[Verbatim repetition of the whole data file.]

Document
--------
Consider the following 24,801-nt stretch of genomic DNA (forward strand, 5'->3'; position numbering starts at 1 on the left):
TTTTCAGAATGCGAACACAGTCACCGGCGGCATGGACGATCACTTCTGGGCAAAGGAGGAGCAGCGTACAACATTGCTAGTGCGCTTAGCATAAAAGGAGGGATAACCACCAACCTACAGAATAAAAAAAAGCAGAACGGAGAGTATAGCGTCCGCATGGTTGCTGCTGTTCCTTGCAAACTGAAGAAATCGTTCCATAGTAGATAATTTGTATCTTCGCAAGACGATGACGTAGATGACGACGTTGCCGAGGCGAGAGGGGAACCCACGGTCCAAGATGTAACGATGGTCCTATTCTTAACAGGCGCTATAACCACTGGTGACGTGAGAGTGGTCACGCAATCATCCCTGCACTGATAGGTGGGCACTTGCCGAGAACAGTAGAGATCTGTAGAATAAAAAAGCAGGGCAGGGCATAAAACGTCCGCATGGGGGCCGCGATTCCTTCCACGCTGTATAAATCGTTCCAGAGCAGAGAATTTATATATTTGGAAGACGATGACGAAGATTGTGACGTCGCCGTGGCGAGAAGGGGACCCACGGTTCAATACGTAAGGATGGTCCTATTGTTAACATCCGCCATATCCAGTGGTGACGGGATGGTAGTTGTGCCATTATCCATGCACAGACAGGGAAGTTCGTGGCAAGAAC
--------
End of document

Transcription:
Consider the following 24,801-nt stretch of genomic DNA (forward strand, 5'->3'; position numbering starts at 1 on the left):
TTTTCAGAATGCGAACACAGTCACCGGCGGCATGGACGATCACTTCTGGGCAAAGGAGGAGCAGCGTACAACATTGCTAGTGCGCTTAGCATAAAAGGAGGGATAACCACCAACCTACAGAATAAAAAAAAGCAGAACGGAGAGTATAGCGTCCGCATGGTTGCTGCTGTTCCTTGCAAACTGAAGAAATCGTTCCATAGTAGATAATTTGTATCTTCGCAAGACGATGACGTAGATGACGACGTTGCCGAGGCGAGAGGGGAACCCACGGTCCAAGATGTAACGATGGTCCTATTCTTAACAGGCGCTATAACCACTGGTGACGTGAGAGTGGTCACGCAATCATCCCTGCACTGATAGGTGGGCACTTGCCGAGAACAGTAGAGATCTGTAGAATAAAAAAGCAGGGCAGGGCATAAAACGTCCGCATGGGGGCCGCGATTCCTTCCACGCTGTATAAATCGTTCCAGAGCAGAGAATTTATATATTTGGAAGACGATGACGAAGATTGTGACGTCGCCGTGGCGAGAAGGGGACCCACGGTTCAATACGTAAGGATGGTCCTATTGTTAACATCCGCCATATCCAGTGGTGACGGGATGGTAGTTGTGCCATTATCCATGCACAGACAGGGAAGTTCGTGGCAAGAAC